Guest Opinion: A Response to the Opponents of Measure Q

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By David Raber

Quilter’s organization opposing Measure Q is not “Grass Roots” as claimed. State-mandated disclosures show that the developers are amassing a war chest. In July they raised over $66,000 from 17 donations averaging  $3,900 each, a bargain for millions to be made.  And they have only just begun. Not exactly Grassroots.

Laguna Residents First, the real grassroots organization has received 119 donations this year averaging $249.21 each. To date Measure Q leads in the polls. So far, money can’t buy Laguna votes.

Measure Q opponents searched the City’s files looking for instances where Measure Q might have stopped projects. The majority of these cite grandfathered parking exemptions. The opponents neglected to tell you that Measure Q carries forward all parking exemptions that are currently in place.

Other cases cited the use of outdoor space, such as the outdoor flower racks at Ralph’s. That’s nonsense. Measure Q only uses square feet of floor space. Floor space is a legal term that does not include parking, utility, or outdoor amenities. Any project that doesn’t add to floor space, or height, and maintains the same type of use is exempt from Measure Q.

Projects that remodel or refurbish existing properties are exempt if they maintain the same size, height, and type of use. Measure Q fully supports renew and reuse; whether it be a beautiful historic commercial building downtown or the St. Catherine’s property that the city is buying. Measure Q supports the renovation and reopening of the rooms in Hotel Laguna. Renewing and reusing Laguna’s unique collection of commercial buildings rather than tearing down and building new ones is what Measure Q  is all about.

A South Laguna Fire Station? Fire stations would not come close to Measure Q’s size criteria, since floor space does not cover garage, utility, or outdoor amenities. Example: Top of the World’s Fire Station is a total of 5,492 square feet with 993 square feet of garage space. This is far below the 22,000 square feet threshold. Same for Laguna-size apartment buildings. Small apartment buildings are completely exempt.  Even most 20 to 28-unit apartment buildings would not require a vote. The hotel just north of Main Beach has 70 rooms. A new hotel just like it would also easily fit within the 22,000-square-foot threshold. Laguna-size apartment buildings, hotels, and fire stations are not an issue for Q.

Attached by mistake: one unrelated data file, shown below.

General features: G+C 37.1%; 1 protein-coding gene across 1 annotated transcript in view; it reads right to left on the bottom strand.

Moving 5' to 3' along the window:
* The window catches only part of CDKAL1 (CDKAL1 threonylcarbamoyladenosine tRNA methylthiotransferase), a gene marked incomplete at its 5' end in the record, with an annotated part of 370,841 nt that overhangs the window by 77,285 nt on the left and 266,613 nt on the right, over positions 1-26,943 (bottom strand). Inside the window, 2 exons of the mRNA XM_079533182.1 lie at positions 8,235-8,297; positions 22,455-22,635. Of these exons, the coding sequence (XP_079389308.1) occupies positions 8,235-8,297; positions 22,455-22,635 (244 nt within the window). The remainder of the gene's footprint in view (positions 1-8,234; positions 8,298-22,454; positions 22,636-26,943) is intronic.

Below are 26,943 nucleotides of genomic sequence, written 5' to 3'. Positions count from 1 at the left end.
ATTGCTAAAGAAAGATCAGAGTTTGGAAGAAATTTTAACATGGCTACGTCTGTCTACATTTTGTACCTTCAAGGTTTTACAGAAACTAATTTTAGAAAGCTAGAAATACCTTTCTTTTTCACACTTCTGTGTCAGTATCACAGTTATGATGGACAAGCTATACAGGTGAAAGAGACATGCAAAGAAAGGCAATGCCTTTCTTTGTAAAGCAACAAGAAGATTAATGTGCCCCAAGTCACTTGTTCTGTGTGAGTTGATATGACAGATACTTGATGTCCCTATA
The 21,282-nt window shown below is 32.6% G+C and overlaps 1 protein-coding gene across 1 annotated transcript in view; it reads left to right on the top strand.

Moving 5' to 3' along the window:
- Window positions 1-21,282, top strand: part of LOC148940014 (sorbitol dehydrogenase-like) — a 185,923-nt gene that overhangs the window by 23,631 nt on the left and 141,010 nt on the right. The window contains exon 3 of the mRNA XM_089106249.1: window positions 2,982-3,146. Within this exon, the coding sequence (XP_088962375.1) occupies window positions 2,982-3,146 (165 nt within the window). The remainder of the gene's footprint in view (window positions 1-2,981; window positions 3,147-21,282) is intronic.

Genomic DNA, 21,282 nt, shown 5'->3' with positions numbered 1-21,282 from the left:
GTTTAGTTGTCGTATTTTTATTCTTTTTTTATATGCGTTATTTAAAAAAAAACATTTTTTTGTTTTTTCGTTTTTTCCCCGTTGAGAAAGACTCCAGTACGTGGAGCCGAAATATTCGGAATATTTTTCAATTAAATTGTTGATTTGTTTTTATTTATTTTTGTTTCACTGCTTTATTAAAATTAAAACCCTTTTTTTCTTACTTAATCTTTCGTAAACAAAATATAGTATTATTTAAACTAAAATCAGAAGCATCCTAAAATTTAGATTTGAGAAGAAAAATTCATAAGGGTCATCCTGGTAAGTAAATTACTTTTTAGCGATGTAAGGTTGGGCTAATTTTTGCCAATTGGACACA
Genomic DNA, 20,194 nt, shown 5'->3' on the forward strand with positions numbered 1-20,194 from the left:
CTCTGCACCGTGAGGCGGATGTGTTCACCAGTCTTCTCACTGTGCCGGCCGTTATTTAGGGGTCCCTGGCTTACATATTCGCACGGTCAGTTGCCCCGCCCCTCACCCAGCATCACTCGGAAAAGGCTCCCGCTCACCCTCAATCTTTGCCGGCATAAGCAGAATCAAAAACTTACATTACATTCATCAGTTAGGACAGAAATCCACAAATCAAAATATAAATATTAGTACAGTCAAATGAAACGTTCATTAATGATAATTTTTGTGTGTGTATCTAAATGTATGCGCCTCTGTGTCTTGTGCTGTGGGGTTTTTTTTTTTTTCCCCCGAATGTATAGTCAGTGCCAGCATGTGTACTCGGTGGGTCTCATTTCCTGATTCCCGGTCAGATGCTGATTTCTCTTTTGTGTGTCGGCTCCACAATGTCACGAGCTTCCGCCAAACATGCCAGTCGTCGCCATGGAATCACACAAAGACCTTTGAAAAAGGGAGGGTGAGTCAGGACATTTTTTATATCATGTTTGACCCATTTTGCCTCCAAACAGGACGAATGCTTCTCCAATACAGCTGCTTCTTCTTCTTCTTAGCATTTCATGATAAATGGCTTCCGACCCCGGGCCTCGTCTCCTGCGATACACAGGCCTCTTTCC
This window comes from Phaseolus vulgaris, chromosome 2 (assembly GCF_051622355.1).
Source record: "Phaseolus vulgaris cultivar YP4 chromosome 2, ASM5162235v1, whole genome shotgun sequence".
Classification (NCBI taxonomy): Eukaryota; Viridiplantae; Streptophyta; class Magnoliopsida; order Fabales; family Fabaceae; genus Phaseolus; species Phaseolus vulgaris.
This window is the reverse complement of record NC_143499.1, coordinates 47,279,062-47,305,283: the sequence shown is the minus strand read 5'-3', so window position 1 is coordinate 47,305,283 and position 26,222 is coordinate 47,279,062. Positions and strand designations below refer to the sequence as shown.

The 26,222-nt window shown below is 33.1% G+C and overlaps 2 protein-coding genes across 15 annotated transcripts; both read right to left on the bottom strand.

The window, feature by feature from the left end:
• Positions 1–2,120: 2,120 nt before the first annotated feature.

Then why the fuss over it? Developers make money by buying low, building something larger, then selling, and moving on. They hate restrictions, thus the flow of money from them to oppose Q. The unique value that is Laguna Beach is important to residents, our traditional merchants, and restaurateurs. If we lose that we will become just another overdeveloped, overcrowded coastal town.

Laguna is at a crossroads. The pressure to serve more tourists and build bigger buildings threatens our quality of life. Laguna has retained its charm because residents have fought to protect it. Measure Q is a balanced approach to allow continued renewal and redevelopment without losing the soul of the city. We encourage you to vote Yes on Q to assure Laguna Beach’s quality of life, environment, and property values will be protected for generations to come.

Raber is co-founder of Laguna Residents First PAC.

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4 COMMENTS

  1. These “initiations of ideas” are really about the devolution of responsibility. i.e. Voting for City Council Ain’t Enough Anymore. Their timely ideas double as a long confused moment of “shared truth”. Essentially what they share with new initiates is the new knowledge they possess. And then, they admit to a terrible secret – the secret of “The Tribe”. That beyond the knowledge the initiates have just been given, there is no special knowledge except you’re gaining membership to their tribe.

  2. Sickness is thinking getting rich is wrong, and usually due to the self-absorbed trust funded or inheritors who don’t have to think about working – to get rich. Why is rich bad? This is Communist thinking, and we’ve tried to tolerate this but it’s failed. We need leaders in business like Peter Blake to step up and move out the old foolish policies that ruined Laguna’s business of getting rich. A good thing. Get government out of businesses.

  3. So repainting the interior a tired retail space is exempt from Measure Q? Boy, that’s a relief. For a moment I thought the measure was over-reaching.

    Save Laguna Beach – from Laguna Residents First. Vote NO on Q.

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